I struggle to verbalise the current situation that we find ourselves in. We lack idols; we lack leaders or, more specifically, the right kind of leaders. We are at war with each other's ideologies that have no bearing on our lives. We're a generation of political pariahs, shoehorned into a fit that is
just a little too confining.
There is a vacuum of positive influence for young men at the moment, a lack of proper role models promoting themselves through our popular culture, a uniter is not the answer, but I am sick to death of dividers. Challenging leaders are good for our society, but dogma has replaced compromise, and with it, I watch the dying embers of a once politically active younger generation. These days, we need honest leaders who challenge very vocal minorities and stand up for a universal goal of improvement. Always pandering to small groups, no matter how marginalised, will alienate any pluralist society. The result is an inactive generation or one whose political actions become antagonistic and retaliatory.
I genuinely cannot think back to my childhood and pluck someone I wanted to be like when I grew up.
The self-victimisation culture we have produced in our fight against oppression has paved the way for a sick revenge culture throughout high-level politics. All it takes is a quick glance across the pond to watch the constant bickering between outgoing and incumbent presidential administrations who aim to undo their predecessor's work. Oppression has turned into a bingo card for both sides of the political spectrum, with each eagerly waiting to label something a sly fascist move or dirty commie propaganda. Closer to home, Jeremy Corbyn is being forced to run independently so Labour can eschew the socialist banner from the party.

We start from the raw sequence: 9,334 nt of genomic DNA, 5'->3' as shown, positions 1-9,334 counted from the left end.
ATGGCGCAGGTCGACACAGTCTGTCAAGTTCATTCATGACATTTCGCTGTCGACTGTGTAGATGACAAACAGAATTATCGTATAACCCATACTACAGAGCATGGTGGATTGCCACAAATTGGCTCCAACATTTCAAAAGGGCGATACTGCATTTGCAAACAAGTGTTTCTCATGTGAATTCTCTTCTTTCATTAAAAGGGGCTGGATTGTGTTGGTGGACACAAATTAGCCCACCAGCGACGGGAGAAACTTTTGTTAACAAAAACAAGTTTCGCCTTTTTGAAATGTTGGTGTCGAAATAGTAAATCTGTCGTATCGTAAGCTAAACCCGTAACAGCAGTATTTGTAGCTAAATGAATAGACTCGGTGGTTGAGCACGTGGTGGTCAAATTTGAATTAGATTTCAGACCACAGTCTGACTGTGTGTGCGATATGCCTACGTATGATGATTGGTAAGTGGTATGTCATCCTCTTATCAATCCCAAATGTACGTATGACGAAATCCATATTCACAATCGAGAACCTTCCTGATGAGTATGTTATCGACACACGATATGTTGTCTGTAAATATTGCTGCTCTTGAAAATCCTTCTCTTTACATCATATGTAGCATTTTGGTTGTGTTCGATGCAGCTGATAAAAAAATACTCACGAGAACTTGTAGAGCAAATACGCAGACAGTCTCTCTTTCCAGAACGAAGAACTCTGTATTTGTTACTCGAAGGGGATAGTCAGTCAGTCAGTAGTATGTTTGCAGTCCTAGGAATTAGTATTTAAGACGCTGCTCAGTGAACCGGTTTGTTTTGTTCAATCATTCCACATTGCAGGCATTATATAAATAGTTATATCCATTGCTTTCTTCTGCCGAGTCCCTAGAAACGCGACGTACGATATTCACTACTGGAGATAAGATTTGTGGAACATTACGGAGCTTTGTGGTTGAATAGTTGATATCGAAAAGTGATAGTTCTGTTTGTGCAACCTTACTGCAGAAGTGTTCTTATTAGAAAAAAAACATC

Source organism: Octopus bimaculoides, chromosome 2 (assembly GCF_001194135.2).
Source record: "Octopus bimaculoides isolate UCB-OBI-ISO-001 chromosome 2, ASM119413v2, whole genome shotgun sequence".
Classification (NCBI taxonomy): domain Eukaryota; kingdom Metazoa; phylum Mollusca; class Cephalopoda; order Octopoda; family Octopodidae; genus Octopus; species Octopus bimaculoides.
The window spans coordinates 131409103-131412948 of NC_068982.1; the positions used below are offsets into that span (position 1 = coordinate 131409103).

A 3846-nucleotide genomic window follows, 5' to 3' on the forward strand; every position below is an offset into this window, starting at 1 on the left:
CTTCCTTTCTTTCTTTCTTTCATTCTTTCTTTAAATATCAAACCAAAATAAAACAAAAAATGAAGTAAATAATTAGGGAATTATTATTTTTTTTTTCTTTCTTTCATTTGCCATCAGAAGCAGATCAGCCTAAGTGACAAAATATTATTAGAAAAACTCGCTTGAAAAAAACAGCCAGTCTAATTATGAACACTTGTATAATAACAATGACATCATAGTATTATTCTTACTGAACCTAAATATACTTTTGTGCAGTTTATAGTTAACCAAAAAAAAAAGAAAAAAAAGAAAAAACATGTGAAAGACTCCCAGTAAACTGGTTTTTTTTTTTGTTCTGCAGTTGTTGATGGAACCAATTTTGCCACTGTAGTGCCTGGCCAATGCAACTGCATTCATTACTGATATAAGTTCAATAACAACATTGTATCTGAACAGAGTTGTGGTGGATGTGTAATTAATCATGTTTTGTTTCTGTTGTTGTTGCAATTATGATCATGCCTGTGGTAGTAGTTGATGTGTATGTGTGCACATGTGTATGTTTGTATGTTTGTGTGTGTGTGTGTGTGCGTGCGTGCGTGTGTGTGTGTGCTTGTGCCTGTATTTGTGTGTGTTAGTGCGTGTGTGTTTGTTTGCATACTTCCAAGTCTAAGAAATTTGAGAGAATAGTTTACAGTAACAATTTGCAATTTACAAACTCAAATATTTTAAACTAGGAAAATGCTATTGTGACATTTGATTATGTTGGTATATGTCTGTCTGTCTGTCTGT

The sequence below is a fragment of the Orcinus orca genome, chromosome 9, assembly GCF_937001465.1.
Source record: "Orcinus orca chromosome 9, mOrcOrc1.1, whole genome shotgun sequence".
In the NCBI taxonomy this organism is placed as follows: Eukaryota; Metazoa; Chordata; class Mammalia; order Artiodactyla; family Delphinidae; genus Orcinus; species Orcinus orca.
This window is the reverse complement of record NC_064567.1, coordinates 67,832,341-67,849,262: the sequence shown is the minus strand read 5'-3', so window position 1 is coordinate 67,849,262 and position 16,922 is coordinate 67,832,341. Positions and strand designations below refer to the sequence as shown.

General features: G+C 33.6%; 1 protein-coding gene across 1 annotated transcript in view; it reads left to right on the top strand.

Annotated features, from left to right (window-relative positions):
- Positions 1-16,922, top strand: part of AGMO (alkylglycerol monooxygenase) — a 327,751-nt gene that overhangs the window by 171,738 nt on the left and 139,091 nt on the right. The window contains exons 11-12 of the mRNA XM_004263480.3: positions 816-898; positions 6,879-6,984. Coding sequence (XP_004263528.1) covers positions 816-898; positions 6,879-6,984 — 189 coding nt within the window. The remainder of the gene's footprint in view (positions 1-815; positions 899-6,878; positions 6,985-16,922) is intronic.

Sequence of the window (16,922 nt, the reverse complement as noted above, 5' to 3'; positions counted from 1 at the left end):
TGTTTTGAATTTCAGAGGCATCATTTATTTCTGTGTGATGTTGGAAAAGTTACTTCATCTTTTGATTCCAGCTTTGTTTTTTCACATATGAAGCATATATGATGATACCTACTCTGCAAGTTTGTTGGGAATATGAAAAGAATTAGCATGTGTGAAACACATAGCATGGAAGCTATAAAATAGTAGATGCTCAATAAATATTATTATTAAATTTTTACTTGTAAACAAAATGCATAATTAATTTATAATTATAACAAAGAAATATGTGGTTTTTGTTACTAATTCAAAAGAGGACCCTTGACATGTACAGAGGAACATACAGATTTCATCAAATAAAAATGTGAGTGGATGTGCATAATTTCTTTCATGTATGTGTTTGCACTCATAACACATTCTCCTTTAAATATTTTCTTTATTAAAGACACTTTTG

On the other hand, activists like Just Stop Oil and Extinction Rebellion exhaust me through their sheer ineffectiveness. Their message is getting overshadowed by their inability to pick effective targets. They are more interested in gaining screen time than achieving any positive progress. I read about Roger Hallam, the Extinction Rebellion co-founder, who uses XR as his personal affirmation factory, sauntering around their building like Colonel Kurtz. Zion Lights wrote about Hallam being the "leader of a cult", preying on guilt and anxiety by offering "salvation". The kind of extreme doom and gloom that manipulates the naiveté of a promising youth. As far as it goes, any figure willing to step into this mess and advocate moderation will face an uphill battle.
It is not that I wish for idolatry; people worship too easily today. Imitations of strength and power. Imitations of support and charity. Those willing to either stoop to the lowest lows or imitate the highest of highs to feel a sense of achievement. I see no real leaders who inspire challenges, who inspire change. As it is, politics has often preyed on impending catastrophe, and it would be refreshing to see a challenge to this, a politician whose message isn't one of untimely doom and destruction but one of hope and promise. Identifying a positive stride forward seems to elude even the most seasoned politicians and activists.
Idolatry is an oversaturated market, just like the market for disdain. Hating people got old quickly. Is it getting old not having someone to look up to? Is it too late to have someone to look up to?
It's alien. I genuinely cannot think back to my childhood and pluck someone I wanted to be like when I grew up. Outside of close family members and fictional characters, I really struggle. Maybe I outgrew the necessity. Is the aimless direction of this generation due to the same problem?